There are so many options here – so have fun creating your own!

We also created our own chocolates which will be kept in the fridge and eaten each day!

Simple ingredients

  •  One block of dark chocolate
  • One bowl of Sprinkles
  1. Melt the chocolate using the double boiler method.
  2. Spoon the chocolate into moulds
  3. Place sprinkles over the top!
  4. Place in fridge over night.


 

Home made Bath bombs

Christmas is a time of giving and there are so many ‘things’ to give people that involve plastic and waste.

We decided that instead of buying our friends different presents, we could make our own.

Bath bombs were high on the list after being given some last year and we found out that they are quite easy to make.


There are many different recipes out there so I tweaked what I found and here is my recipe:

HOMEMADE BATH BOMBS

  • 1 1/2 cups bicarbonate of soda
  • 1/2 cup citric acid powder (We bought ours from Aussie Soap Supplies)
  • Food colouring
  • Lavender oil
  • Sparkles, potpurri (anything to add some surprise to the bath!)
  • Coconut oil
  • Silicon moulds.

  1. Line silicon moulds with small amount of coconut oil.
  2. Mix Bicarb soda and citric acid powder in a separate bowl.
  3. In another bowl add your food colouring.
  4. Use half a cup of the powder mixture and add to the food colouring – make sure you stir quickly so it does not fizz!
  5. Add a couple of drops of lavender oil
  6. Add a large teaspoon of coconut oil.
  7. Mix together with your hands until you can scrunch the mixture and it sticks together.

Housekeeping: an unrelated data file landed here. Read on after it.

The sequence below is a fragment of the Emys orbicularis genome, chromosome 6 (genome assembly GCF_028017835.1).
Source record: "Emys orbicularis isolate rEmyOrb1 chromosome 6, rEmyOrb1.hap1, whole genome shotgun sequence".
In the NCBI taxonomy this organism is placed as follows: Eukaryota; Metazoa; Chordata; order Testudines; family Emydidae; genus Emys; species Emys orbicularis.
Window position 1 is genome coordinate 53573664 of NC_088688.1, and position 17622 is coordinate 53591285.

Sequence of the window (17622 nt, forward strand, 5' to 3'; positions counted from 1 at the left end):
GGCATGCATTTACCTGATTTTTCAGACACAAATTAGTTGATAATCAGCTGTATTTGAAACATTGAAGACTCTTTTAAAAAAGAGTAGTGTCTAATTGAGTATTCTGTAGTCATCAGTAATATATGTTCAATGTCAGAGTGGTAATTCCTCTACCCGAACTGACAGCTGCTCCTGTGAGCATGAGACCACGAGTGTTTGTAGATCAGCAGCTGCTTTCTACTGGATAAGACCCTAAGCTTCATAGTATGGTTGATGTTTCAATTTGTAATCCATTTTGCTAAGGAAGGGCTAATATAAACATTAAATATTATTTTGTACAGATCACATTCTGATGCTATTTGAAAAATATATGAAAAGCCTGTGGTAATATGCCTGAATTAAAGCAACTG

8. Add sparkles etc.
  9. Place the mixture into a mould and leave for 36 hours.

Pig the Elf by Aaron Blabey

Pig the Elf is another humorous tale written by Aaron Blabey of a pug called pig and his misguided ways.

Pig is very self centred and only thinks of himself and the wonderful gifts he will be getting from Santa. There is no Christmas spirit in Pig and his wish list is metres long! (and quite entertaining). Luckily for the reader, Pig’s selfish ways are dealt with in a humorous fashion with the word BUM getting a good laugh at!

Now Pig the Elf is by no means a book about sustainability or eco living BUT it made me think about how we can get very caught up in what we want for Christmas!

We need to encourage children not to get caught up in the material side of Christmas and this can be tricky with advertisements ramping up, toy catalogues in letterboxes and other children talking about what they want.

Rather than not giving presents (which is quite harsh at this time of year!) try to discuss how we can have a more waste free christmas. There are so many fun ways in which you can create gifts that have a lot more meaning.

  •  Make your own advent calendar
  •  Make your own bath bombs
  • Make your own christmas cards
  • Buy activities rather than gifts (movie tickets, theatre, museums etc)
  • Plant some living gifts
  • Give a book! 
  • Make your own wrapping paper out of scrap paper.
  • Give an eco gift – backyard chooks, worm farm or compost bin!
  • Donate to a charity which helps others or the environment.

 

A change in mindset is possible and I am sure even Pig the Elf could change his mindset if someone sat down with him and helped him to reflect on himself……but then we wouldn’t have anymore humorous tales from Aaron Blabey for next year, would we?